“If the power goes off, I may as well go home because I cannot do my job, said Dr ‘Ana ‘Akau‘ola, the Acting Superintendent and only Radiologist at Vaiola Hospital in Nuku'alofa, on July 13.
The Asian Development Bank reported in an article that when Cyclone Harold hit Tonga in April, Dr 'Akau'ola was relieved when the hospital lost power for just one day and not for weeks, as was the case for previous cyclones.
The fast recovery was a result of ADB’s ongoing support of Tonga Power Limited (TPL) to help enhance the climate resiliency of power lines, underground cables and electricity poles and improve the lives of Tongan people.
Since Tonga closed its borders to the world, Dr 'Akau'ola has been overseeing hospital operations, with much of her work focused on the preparation for COVID-19.
“This has been ongoing since the beginning of the year. We are extremely lucky there are no cases here, but we are prepared,” she said.
“Everything we do in radiology needs electricity from the computers I use to read my x-rays, the ultrasound machines, CT scans and the mammograms we perform.
"Imagine what it is like if you are a hospital patient who relies on a ventilator to breathe and the power cuts out, or you are a surgeon and there is a power surge mid-way through an operation. Power cuts are life-threatening in those situations and generators can often take some time to start,” she said.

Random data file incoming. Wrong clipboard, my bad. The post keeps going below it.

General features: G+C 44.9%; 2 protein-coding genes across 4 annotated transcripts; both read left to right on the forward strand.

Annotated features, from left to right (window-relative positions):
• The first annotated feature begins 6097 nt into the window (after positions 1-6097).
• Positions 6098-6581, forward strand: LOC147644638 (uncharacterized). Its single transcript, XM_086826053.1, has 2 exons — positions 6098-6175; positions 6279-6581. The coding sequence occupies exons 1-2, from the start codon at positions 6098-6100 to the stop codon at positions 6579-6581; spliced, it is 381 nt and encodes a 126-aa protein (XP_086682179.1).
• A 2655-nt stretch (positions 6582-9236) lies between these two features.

“Unreliable power takes us back to what medicine was like 30 plus years ago when we only had our knowledge, a stethoscope, and our hands as tools to make diagnoses. These days we rely on electricity to power the machines we use to accurately diagnose patients sooner."
Dr 'Akau'ola also noticed a big difference with the electricity supply lately especially since Tonga Power Ltd, ADB, and other partners have built up the resilience of Tonga’s power infrastructure.
“It is clear the upgrading work that was conducted between Cyclone Gita in 2018 and Cyclone Harold in early 2020, has really paid off and made the power lines and the grid more resilient to disasters.
"Minimal disruption and minimal stress for all of us at the hospital. I have also noticed that since the upgrading work was done, we have had far fewer power surges. TPL have improved their communications with the hospital. If they need to temporarily turn off the power while they undergo upgrading or maintenance work, they give us plenty of notice so we can plan for it."
Cyclone Ian in 2014 and Cyclone Gita in 2018 had both caused immense damage to livelihoods and infrastructure, including the power supply.
Tonga is among the most vulnerable countries in the world to natural disasters.
Above: Dr 'Ana 'Akau'ola. Photo:ADB (Source: Matangi Tonga Online)
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